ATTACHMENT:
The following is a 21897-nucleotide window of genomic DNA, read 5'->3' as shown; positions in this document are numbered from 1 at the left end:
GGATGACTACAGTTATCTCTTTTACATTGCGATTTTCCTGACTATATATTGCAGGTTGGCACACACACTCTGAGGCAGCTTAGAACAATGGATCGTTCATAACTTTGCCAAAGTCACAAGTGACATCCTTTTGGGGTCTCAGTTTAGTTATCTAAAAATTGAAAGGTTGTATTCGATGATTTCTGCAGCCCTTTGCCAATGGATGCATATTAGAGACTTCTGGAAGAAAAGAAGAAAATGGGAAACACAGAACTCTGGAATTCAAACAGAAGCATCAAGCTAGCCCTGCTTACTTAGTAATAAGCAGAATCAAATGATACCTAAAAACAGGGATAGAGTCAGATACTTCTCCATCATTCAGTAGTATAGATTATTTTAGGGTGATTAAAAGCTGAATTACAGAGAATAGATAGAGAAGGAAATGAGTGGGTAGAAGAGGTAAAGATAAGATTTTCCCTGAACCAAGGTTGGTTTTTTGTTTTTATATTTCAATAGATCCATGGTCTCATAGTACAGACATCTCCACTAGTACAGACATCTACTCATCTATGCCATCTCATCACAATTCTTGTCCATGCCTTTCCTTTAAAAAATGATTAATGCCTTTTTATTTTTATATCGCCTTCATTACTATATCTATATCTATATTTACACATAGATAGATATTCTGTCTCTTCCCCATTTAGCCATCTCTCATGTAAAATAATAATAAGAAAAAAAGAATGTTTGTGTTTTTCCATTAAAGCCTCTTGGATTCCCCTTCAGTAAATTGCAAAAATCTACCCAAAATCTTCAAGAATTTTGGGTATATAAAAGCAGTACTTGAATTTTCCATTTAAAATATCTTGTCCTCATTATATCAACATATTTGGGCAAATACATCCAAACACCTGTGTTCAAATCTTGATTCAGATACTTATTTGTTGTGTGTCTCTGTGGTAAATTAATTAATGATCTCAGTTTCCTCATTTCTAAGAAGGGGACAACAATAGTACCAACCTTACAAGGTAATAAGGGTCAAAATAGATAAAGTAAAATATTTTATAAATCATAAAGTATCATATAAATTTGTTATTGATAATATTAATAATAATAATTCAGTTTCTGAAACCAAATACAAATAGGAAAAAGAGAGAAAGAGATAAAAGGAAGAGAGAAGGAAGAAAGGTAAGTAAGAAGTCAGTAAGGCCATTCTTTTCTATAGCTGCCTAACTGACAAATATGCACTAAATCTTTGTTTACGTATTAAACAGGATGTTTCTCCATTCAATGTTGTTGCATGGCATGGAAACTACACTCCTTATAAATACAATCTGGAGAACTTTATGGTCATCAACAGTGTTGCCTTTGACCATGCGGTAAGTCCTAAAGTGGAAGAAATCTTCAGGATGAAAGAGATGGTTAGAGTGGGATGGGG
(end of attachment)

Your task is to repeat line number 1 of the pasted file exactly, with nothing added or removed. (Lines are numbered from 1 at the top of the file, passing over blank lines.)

The following is a 21897-nucleotide window of genomic DNA, read 5'->3' as shown; positions in this document are numbered from 1 at the left end: